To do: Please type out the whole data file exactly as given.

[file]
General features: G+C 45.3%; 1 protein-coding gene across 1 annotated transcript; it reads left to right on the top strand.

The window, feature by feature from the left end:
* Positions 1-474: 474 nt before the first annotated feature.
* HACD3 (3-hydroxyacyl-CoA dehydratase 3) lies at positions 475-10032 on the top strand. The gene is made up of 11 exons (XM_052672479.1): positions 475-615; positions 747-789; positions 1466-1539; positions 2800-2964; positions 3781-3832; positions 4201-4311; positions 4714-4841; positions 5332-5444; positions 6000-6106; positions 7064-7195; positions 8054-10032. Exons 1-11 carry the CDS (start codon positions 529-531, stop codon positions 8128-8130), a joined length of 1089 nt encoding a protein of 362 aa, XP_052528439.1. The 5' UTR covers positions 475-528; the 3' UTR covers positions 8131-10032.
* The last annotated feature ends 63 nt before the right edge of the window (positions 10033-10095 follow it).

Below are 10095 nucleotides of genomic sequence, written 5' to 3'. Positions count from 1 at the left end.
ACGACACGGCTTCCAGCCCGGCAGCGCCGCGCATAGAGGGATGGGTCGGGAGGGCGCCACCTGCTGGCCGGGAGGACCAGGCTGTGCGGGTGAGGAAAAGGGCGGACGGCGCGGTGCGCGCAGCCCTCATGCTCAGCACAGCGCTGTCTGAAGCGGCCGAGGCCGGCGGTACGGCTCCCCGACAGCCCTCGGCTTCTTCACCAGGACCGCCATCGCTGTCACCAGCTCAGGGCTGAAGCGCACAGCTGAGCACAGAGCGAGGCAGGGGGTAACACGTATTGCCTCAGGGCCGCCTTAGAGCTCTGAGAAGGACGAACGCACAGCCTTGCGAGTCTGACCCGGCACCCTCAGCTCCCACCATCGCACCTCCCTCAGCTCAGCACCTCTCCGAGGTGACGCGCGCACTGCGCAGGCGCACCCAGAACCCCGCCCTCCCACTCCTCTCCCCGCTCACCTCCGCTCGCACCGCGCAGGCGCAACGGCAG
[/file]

General features: G+C 45.3%; 1 protein-coding gene across 1 annotated transcript; it reads left to right on the top strand.

The window, feature by feature from the left end:
* Positions 1-474: 474 nt before the first annotated feature.
* HACD3 (3-hydroxyacyl-CoA dehydratase 3) lies at positions 475-10032 on the top strand. The gene is made up of 11 exons (XM_052672479.1): positions 475-615; positions 747-789; positions 1466-1539; positions 2800-2964; positions 3781-3832; positions 4201-4311; positions 4714-4841; positions 5332-5444; positions 6000-6106; positions 7064-7195; positions 8054-10032. Exons 1-11 carry the CDS (start codon positions 529-531, stop codon positions 8128-8130), a joined length of 1089 nt encoding a protein of 362 aa, XP_052528439.1. The 5' UTR covers positions 475-528; the 3' UTR covers positions 8131-10032.
* The last annotated feature ends 63 nt before the right edge of the window (positions 10033-10095 follow it).

Below are 10095 nucleotides of genomic sequence, written 5' to 3'. Positions count from 1 at the left end.
ACGACACGGCTTCCAGCCCGGCAGCGCCGCGCATAGAGGGATGGGTCGGGAGGGCGCCACCTGCTGGCCGGGAGGACCAGGCTGTGCGGGTGAGGAAAAGGGCGGACGGCGCGGTGCGCGCAGCCCTCATGCTCAGCACAGCGCTGTCTGAAGCGGCCGAGGCCGGCGGTACGGCTCCCCGACAGCCCTCGGCTTCTTCACCAGGACCGCCATCGCTGTCACCAGCTCAGGGCTGAAGCGCACAGCTGAGCACAGAGCGAGGCAGGGGGTAACACGTATTGCCTCAGGGCCGCCTTAGAGCTCTGAGAAGGACGAACGCACAGCCTTGCGAGTCTGACCCGGCACCCTCAGCTCCCACCATCGCACCTCCCTCAGCTCAGCACCTCTCCGAGGTGACGCGCGCACTGCGCAGGCGCACCCAGAACCCCGCCCTCCCACTCCTCTCCCCGCTCACCTCCGCTCGCACCGCGCAGGCGCAACGGCAG